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Nutr Metab Cardiovasc Dis. 2008 Jul;18(6):448-56. doi: 10.1016/j.numecd.2008.02.005. Epub 2008 May 12.

Trans fatty acids and cardiovascular health: translation of the evidence base.

Author information

  • 1Edgar National Centre for Diabetes Research, Department of Medical and Surgical Sciences, University of Otago, PO Box 56, Dunedin, New Zealand. chris.booker@stonebow.otago.ac.nz

Abstract

BACKGROUND AND AIM:

The recent interest in the development of evidence-based nutrition recommendations has resulted in the development of frameworks which enable a more structured evaluation of the link between diet and chronic disease. This paper examines the application of the frameworks produced by the Scottish Intercollegiate Guidelines Network (SIGN) and the World Cancer Research Fund (WCRF), by using as a case study the association between trans unsaturated fatty acids (TFAs) and coronary heart disease. TFAs arise during industrial hydrogenation of vegetable or fish fats and oils and the natural digestion process in ruminant animals.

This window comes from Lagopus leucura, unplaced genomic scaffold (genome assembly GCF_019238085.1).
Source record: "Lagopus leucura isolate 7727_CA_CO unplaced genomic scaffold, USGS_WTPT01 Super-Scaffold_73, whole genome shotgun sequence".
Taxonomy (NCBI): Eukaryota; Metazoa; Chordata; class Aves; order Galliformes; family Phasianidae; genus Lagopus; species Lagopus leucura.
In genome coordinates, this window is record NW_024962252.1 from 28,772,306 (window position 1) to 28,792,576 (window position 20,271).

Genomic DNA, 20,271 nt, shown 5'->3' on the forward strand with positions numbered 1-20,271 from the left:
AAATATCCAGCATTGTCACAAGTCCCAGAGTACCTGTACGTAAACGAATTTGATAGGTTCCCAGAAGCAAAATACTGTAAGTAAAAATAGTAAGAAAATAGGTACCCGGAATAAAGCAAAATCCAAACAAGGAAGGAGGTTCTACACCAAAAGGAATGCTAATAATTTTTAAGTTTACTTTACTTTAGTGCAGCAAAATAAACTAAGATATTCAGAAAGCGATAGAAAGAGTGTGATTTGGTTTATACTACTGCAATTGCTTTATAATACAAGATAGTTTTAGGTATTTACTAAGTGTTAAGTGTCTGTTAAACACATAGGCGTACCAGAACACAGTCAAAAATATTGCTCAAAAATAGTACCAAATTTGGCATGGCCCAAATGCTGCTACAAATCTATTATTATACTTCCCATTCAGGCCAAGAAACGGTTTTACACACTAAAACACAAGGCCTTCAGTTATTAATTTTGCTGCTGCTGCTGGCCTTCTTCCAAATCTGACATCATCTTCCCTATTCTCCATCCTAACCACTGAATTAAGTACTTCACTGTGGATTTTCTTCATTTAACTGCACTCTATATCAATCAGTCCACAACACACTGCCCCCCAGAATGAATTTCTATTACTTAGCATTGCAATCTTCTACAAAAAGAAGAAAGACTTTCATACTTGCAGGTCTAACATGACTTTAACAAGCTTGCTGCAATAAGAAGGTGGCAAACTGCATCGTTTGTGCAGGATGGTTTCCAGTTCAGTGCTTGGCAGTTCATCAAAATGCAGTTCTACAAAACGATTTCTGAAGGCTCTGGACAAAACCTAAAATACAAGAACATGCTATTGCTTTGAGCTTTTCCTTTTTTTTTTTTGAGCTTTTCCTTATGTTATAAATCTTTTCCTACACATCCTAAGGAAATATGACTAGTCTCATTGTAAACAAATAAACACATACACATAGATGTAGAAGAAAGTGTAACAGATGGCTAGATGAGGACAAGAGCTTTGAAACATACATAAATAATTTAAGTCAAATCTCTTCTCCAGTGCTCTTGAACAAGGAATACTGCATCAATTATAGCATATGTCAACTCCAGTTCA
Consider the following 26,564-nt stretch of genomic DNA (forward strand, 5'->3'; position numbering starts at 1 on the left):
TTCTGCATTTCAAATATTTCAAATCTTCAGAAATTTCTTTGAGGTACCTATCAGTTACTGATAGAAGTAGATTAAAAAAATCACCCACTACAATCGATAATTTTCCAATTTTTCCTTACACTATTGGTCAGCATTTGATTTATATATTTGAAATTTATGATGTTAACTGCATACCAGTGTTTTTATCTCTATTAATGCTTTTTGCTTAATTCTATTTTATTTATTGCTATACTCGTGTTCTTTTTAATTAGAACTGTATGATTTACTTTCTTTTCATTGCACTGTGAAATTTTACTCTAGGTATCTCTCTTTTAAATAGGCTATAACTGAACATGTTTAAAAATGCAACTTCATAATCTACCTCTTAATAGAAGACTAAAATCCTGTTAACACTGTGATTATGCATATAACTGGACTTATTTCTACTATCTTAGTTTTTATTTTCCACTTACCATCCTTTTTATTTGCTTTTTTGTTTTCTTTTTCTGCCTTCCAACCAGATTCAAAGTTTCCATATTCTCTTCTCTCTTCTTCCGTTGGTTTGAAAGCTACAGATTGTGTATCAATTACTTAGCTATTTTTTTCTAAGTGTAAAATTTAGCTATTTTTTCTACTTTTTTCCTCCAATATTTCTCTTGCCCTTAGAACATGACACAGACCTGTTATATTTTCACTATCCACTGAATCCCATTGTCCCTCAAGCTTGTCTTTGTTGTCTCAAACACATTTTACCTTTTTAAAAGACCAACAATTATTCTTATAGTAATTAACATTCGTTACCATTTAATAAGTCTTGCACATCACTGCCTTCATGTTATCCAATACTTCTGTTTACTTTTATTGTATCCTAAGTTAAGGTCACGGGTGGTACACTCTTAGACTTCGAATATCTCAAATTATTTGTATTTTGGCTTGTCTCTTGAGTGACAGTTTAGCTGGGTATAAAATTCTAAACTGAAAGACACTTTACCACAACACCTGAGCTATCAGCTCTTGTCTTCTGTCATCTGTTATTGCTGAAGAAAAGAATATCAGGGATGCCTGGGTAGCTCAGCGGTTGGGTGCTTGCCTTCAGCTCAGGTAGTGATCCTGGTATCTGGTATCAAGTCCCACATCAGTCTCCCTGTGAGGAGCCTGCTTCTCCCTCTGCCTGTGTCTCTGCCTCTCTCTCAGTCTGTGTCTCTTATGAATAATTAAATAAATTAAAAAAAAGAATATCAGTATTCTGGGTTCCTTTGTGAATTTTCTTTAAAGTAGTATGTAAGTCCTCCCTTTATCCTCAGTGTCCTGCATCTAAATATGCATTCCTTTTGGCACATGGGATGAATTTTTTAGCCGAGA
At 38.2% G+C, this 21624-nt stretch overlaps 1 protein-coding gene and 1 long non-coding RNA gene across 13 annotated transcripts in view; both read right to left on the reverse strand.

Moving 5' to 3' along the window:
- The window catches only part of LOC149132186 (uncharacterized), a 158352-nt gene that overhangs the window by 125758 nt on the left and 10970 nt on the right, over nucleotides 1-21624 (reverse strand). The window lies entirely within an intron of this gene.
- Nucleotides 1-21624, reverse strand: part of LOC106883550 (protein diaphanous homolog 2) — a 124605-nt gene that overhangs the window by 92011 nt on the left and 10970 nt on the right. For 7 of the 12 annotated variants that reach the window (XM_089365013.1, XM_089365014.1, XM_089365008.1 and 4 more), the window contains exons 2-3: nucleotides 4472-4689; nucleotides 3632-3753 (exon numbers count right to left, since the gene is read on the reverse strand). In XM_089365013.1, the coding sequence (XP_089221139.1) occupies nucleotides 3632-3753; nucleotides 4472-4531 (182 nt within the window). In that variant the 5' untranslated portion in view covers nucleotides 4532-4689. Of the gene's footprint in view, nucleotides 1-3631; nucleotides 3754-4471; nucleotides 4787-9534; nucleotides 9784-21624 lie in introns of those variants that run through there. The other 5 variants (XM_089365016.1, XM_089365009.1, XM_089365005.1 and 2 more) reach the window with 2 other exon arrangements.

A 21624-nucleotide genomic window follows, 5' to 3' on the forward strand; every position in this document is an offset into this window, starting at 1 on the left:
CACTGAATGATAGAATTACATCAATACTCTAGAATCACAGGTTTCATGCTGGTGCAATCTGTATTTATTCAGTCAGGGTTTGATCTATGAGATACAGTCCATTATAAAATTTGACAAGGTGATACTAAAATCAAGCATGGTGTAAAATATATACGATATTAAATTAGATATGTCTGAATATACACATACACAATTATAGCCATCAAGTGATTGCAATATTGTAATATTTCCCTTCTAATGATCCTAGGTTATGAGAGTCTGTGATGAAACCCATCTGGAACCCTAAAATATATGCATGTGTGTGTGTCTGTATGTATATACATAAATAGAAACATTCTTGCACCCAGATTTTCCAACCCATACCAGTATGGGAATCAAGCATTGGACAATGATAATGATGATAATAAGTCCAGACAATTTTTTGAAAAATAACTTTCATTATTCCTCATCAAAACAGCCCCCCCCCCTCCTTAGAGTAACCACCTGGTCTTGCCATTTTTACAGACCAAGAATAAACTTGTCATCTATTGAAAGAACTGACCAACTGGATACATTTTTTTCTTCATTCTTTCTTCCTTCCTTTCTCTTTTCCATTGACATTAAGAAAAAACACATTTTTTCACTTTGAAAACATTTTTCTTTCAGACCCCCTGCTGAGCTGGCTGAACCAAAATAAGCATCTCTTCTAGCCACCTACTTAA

DATA SYNTHESIS:

Numerous studies have examined the effects of TFA intake on serum lipids and lipoproteins and the association between TFA consumption and cardiovascular disease. Metabolic studies and meta-analyses show a clear and consistent association between increasing TFA intakes and an adverse lipid profile. Evidence from case-control and prospective cohort studies examining the association between TFA intakes and coronary heart disease is more heterogeneous and there are limitations in several of the studies.

CONCLUSION:

While the evidence is sufficient to suggest a probable positive association between TFAs and coronary heart disease, and thus to justify a firm recommendation for a reduction in dietary TFA intake, the evaluation of the data underlines the difficulties in extrapolating the principles of evidence-based medicine to evidence-based nutrition. Furthermore, there is a paucity of research into the effects of animal-derived TFAs in amounts typically consumed in a western diet and their association with adverse lipid profiles or cardiovascular outcomes.

PMID:
18468872
[PubMed - indexed for MEDLINE]
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